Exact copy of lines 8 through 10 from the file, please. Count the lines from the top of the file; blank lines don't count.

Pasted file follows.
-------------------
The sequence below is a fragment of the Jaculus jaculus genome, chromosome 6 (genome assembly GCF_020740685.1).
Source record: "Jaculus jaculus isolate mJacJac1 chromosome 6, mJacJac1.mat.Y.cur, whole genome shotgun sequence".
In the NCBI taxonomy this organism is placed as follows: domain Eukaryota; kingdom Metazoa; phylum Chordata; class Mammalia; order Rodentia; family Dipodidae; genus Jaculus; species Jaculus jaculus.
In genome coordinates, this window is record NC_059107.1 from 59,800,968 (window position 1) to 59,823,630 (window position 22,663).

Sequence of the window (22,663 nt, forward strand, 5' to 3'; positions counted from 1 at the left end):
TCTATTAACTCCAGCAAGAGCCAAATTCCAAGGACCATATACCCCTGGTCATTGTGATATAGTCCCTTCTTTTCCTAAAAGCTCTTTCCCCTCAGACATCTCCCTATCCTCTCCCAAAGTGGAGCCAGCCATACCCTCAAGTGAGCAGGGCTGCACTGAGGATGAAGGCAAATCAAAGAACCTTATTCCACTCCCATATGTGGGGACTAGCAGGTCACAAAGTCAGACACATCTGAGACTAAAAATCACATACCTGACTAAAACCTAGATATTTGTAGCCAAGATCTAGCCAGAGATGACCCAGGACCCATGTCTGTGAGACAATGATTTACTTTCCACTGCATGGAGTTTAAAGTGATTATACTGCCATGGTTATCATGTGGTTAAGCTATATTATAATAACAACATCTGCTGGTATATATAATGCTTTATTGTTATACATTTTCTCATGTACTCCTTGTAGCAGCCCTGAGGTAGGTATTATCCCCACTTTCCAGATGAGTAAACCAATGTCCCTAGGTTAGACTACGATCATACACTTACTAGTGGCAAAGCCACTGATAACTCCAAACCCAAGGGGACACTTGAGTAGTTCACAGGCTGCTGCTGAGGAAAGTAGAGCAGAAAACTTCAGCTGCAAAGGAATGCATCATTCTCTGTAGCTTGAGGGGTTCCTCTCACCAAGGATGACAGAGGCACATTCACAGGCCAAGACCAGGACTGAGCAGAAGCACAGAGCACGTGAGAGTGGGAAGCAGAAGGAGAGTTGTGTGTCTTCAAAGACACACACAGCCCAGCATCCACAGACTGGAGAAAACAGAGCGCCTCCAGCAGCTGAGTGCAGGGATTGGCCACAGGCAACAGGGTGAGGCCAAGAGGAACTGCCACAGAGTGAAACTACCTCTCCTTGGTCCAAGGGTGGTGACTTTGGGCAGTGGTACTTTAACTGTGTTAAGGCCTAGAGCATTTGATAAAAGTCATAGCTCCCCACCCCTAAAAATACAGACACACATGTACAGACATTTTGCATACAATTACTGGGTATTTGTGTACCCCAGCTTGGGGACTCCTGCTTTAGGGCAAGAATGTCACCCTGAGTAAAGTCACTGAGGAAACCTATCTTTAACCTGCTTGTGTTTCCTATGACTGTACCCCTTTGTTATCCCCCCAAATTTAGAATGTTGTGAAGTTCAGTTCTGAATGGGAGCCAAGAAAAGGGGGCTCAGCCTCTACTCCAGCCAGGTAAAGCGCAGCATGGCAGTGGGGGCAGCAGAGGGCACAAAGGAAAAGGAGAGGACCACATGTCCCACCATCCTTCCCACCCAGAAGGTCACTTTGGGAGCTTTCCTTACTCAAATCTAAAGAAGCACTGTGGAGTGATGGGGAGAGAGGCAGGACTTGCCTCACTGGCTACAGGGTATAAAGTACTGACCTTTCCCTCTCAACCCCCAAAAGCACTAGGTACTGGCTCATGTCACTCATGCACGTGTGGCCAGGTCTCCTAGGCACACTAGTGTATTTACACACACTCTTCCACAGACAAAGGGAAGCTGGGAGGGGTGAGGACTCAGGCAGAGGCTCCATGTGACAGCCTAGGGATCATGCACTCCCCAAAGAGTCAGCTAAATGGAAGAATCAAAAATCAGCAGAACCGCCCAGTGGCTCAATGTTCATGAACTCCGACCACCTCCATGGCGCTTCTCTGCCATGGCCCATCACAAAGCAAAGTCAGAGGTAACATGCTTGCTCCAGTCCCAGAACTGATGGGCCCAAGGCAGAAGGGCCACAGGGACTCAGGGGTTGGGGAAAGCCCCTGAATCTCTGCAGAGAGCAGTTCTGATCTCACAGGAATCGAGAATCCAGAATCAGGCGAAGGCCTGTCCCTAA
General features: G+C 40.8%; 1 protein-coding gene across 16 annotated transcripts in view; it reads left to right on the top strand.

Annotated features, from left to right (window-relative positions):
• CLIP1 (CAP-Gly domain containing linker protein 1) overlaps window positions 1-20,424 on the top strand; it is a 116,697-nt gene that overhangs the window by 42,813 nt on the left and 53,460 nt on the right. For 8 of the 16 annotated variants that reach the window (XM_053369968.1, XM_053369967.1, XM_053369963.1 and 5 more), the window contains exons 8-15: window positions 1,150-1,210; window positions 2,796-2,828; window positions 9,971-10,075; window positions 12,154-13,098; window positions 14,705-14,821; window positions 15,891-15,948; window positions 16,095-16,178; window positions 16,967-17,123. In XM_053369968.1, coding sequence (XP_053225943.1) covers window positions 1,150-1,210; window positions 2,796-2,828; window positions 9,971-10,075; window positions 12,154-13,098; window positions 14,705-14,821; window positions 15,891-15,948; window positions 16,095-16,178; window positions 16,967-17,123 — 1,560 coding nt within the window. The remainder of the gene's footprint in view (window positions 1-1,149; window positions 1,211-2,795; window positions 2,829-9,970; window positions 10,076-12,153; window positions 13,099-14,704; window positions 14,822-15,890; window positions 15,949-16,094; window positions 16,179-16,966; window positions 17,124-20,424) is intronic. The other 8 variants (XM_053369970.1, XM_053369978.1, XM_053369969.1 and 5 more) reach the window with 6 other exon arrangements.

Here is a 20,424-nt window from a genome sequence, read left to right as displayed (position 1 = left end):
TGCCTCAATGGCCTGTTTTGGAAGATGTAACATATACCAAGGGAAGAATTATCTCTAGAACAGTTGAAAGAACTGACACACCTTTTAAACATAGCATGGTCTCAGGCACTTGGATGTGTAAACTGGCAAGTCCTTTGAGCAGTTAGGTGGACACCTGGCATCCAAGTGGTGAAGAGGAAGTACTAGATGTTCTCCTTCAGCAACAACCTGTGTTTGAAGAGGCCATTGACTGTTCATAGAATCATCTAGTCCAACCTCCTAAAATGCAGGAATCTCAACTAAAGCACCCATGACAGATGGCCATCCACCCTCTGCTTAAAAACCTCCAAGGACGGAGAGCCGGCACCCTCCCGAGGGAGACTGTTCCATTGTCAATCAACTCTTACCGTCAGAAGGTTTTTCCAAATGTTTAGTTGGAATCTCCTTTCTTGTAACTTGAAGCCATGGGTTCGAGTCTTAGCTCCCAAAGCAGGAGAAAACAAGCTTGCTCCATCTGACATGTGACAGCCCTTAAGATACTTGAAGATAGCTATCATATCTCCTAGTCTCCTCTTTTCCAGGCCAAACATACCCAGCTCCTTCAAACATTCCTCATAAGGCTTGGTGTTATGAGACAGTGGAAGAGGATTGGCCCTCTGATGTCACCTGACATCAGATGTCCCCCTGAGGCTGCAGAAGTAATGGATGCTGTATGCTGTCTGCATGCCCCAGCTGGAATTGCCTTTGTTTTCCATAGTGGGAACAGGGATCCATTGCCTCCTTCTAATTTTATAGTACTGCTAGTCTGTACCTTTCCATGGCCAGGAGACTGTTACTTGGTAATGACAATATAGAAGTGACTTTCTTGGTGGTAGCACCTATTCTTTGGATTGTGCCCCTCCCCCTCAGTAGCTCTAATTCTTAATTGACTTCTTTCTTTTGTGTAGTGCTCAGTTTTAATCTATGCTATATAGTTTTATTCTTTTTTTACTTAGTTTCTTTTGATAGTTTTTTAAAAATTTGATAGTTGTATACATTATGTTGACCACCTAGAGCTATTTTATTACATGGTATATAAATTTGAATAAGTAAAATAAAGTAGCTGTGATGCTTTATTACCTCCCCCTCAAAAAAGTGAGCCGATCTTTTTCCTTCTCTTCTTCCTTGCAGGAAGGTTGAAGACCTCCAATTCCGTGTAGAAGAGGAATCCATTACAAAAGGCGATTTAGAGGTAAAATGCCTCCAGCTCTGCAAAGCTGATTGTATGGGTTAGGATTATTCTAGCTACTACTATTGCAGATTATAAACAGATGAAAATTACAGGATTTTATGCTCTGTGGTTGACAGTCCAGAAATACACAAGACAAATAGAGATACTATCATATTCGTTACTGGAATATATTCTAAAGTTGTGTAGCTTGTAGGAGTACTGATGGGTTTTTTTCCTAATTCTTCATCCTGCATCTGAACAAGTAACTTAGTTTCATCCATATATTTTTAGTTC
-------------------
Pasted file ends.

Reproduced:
Annotated features, from left to right (window-relative positions):
• CLIP1 (CAP-Gly domain containing linker protein 1) overlaps window positions 1-20,424 on the top strand; it is a 116,697-nt gene that overhangs the window by 42,813 nt on the left and 53,460 nt on the right. For 8 of the 16 annotated variants that reach the window (XM_053369968.1, XM_053369967.1, XM_053369963.1 and 5 more), the window contains exons 8-15: window positions 1,150-1,210; window positions 2,796-2,828; window positions 9,971-10,075; window positions 12,154-13,098; window positions 14,705-14,821; window positions 15,891-15,948; window positions 16,095-16,178; window positions 16,967-17,123. In XM_053369968.1, coding sequence (XP_053225943.1) covers window positions 1,150-1,210; window positions 2,796-2,828; window positions 9,971-10,075; window positions 12,154-13,098; window positions 14,705-14,821; window positions 15,891-15,948; window positions 16,095-16,178; window positions 16,967-17,123 — 1,560 coding nt within the window. The remainder of the gene's footprint in view (window positions 1-1,149; window positions 1,211-2,795; window positions 2,829-9,970; window positions 10,076-12,153; window positions 13,099-14,704; window positions 14,822-15,890; window positions 15,949-16,094; window positions 16,179-16,966; window positions 17,124-20,424) is intronic. The other 8 variants (XM_053369970.1, XM_053369978.1, XM_053369969.1 and 5 more) reach the window with 6 other exon arrangements.

Here is a 20,424-nt window from a genome sequence, read left to right as displayed (position 1 = left end):